The first run experience of Safari on a brand new — for 2017 — iMac with a spinning hard drive, as documented by “cocobandicoot” on Reddit, is pretty awful. Judging by Michael Tsai’s post, it is far from the only instance of subpar performance on Macs not equipped with solid state drives. A simple solution for Apple would be to treat these Macs as the baseline for good performance; then, everything with an SSD could be much faster, but a spinning hard drive Mac would not be too slow.
However, as much as I favour holding back on the tendency to maximize newly-expanded technical bandwidth, I can think of some pretty clear instances where the much faster speeds of an SSD could make MacOS more capable than would be possible with a spinning hard drive. The system can build caches in the background so something like the photo picker is always current; a document can be saved with every keystroke; software updates can be downloaded in the background — all of these things can happen at once.
It has been eight years since the introduction of the second-generation MacBook Air, which brought solid state storage to typical Mac users for the first time. Apple has been shipping annual updates to MacOS that presuppose the availability of a SSD — APFS, for example, took a year to come to hard drives. And there are plenty of Mac Minis, iMacs, and tower Mac Pros that are supported by Mojave but will perform poorly because they have hard drives.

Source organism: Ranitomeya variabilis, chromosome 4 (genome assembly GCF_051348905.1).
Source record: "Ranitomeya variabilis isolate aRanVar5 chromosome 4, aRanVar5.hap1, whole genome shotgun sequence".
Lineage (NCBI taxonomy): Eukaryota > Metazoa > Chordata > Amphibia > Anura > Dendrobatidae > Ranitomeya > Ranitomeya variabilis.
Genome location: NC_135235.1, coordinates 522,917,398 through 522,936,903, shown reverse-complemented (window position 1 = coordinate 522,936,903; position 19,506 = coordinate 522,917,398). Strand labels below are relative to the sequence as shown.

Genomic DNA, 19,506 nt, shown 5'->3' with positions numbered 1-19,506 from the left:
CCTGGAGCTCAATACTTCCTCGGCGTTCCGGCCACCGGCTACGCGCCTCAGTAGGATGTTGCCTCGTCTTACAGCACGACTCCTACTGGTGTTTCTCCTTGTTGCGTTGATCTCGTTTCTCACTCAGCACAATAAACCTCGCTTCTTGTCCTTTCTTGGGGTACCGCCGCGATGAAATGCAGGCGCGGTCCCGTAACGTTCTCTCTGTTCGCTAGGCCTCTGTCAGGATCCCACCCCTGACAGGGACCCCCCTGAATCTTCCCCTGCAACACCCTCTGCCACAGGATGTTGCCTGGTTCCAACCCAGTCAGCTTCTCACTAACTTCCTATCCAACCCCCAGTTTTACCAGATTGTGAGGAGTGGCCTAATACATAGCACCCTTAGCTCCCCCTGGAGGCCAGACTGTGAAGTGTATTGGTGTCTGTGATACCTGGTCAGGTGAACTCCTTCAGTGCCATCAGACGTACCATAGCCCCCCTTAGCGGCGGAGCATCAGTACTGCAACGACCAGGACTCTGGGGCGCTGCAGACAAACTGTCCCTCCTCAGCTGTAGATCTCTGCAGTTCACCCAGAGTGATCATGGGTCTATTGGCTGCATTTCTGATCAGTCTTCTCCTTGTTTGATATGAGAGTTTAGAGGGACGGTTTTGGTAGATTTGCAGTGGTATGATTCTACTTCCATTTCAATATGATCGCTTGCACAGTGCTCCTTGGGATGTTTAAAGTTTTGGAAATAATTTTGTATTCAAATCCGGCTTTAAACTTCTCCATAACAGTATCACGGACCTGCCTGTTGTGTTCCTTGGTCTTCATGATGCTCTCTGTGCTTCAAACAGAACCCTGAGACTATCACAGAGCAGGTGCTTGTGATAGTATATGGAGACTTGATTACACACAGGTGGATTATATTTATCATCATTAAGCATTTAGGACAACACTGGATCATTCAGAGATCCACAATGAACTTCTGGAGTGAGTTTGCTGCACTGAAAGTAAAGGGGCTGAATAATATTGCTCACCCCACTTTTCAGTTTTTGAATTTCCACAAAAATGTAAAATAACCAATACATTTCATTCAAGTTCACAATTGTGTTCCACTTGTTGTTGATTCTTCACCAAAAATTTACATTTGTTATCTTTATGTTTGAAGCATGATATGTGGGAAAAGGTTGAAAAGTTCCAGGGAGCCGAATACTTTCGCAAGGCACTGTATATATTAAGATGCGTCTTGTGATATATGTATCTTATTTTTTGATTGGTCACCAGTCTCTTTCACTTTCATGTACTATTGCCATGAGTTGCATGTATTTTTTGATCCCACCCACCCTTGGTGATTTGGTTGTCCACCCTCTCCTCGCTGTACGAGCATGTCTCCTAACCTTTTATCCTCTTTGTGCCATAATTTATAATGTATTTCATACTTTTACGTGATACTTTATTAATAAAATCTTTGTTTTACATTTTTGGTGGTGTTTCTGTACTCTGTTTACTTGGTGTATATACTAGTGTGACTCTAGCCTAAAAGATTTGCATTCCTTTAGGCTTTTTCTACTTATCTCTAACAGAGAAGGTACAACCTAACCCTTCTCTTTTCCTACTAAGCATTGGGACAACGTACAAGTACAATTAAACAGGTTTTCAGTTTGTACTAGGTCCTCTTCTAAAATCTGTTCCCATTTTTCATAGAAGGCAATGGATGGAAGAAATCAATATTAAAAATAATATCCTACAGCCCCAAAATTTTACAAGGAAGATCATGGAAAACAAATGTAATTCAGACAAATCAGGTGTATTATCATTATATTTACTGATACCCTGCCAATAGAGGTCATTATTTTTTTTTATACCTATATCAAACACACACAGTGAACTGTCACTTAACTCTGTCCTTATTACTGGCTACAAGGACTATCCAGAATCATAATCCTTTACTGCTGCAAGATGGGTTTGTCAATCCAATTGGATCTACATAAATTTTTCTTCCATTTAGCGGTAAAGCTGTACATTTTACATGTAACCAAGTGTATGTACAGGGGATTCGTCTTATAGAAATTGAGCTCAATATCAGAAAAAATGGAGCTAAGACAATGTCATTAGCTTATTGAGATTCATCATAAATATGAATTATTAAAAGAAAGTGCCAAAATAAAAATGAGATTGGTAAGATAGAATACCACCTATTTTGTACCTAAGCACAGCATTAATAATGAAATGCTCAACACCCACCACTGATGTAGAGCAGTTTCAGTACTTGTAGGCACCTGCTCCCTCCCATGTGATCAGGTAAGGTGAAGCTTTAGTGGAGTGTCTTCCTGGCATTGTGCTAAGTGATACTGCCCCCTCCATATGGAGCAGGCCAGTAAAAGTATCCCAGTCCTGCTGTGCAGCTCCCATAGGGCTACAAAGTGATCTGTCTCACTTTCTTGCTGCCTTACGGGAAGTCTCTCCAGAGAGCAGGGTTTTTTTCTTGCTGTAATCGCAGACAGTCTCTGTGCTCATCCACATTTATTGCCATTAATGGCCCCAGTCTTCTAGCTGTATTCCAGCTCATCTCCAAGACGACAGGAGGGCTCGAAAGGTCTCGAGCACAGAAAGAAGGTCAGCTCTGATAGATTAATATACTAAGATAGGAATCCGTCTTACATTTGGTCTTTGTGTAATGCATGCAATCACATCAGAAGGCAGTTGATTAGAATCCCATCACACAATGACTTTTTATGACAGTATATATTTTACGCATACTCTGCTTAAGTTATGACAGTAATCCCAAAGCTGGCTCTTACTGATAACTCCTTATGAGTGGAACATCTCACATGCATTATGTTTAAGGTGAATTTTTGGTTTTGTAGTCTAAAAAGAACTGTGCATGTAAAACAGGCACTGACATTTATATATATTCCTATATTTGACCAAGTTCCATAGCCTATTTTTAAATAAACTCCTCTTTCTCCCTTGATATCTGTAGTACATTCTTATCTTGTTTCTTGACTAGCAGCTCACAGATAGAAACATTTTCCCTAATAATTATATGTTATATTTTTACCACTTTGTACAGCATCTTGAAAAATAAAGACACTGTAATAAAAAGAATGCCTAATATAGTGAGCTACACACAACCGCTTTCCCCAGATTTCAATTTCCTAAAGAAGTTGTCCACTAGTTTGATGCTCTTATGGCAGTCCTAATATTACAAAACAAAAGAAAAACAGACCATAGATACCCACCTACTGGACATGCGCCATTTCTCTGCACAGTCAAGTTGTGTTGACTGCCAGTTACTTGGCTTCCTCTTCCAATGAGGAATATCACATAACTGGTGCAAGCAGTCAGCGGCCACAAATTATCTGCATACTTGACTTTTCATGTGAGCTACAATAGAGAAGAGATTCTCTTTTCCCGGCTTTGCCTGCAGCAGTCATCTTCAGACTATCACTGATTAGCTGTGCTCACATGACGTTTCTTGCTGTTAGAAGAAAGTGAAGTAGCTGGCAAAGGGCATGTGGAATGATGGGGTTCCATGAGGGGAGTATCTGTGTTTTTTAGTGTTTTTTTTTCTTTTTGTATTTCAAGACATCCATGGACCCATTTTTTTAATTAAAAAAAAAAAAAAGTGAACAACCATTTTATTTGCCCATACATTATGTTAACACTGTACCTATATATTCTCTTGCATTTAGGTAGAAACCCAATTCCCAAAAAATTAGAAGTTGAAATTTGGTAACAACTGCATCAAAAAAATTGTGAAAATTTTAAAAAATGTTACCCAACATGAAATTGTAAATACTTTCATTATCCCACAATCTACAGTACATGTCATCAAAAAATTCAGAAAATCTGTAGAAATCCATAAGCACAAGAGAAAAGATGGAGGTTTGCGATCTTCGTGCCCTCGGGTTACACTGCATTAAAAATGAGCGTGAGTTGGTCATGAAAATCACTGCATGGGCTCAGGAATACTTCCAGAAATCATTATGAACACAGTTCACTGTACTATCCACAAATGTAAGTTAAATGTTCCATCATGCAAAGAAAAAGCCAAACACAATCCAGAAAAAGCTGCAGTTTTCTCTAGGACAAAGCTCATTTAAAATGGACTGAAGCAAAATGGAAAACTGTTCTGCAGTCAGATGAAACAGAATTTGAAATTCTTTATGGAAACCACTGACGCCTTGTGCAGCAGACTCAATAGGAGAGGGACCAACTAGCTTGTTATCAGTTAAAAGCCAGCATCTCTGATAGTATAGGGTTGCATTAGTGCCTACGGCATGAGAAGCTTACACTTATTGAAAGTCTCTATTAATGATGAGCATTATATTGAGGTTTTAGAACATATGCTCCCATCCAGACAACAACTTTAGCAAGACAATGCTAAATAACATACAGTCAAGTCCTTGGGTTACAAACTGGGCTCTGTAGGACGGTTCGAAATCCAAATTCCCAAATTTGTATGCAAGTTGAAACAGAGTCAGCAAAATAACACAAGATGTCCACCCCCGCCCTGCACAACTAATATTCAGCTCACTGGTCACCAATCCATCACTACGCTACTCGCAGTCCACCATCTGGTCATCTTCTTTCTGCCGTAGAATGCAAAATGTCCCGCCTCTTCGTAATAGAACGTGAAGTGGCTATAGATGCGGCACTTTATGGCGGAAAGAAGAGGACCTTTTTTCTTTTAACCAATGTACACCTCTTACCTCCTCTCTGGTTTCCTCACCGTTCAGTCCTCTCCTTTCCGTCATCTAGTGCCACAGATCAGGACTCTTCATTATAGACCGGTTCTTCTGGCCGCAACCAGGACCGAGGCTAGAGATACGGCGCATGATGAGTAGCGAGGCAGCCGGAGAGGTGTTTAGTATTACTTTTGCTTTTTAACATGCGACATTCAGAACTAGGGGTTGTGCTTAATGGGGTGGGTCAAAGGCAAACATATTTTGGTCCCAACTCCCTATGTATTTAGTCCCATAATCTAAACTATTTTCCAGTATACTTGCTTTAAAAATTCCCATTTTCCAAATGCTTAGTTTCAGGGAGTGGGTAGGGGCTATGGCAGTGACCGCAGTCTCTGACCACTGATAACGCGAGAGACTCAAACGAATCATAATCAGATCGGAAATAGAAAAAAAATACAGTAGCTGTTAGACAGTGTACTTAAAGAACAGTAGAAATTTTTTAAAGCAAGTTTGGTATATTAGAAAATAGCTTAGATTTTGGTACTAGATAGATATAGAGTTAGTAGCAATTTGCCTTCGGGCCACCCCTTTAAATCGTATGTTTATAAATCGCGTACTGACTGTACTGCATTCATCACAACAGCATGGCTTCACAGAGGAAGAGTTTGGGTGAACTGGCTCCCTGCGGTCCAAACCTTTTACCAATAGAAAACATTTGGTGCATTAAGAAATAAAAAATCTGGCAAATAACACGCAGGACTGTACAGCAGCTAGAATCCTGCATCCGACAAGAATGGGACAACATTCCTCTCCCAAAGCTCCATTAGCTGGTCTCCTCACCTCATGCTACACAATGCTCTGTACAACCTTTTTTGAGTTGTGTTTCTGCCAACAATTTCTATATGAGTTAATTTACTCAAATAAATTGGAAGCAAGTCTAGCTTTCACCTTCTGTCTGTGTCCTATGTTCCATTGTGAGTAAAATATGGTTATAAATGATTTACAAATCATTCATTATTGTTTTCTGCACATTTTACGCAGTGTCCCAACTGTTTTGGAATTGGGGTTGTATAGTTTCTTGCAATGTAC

So, if these features require an SSD — inasmuch as if the Mac in question were not equipped with one, it would suck to use — I don’t think it’s unreasonable to suggest that Apple should not be selling Macs without solid state drives any longer. They’re most of the way there — the only remaining model available with a spinning drive is the iMac. But, even with a Fusion Drive, it’s clearly still not performing to the standard that it ought to be.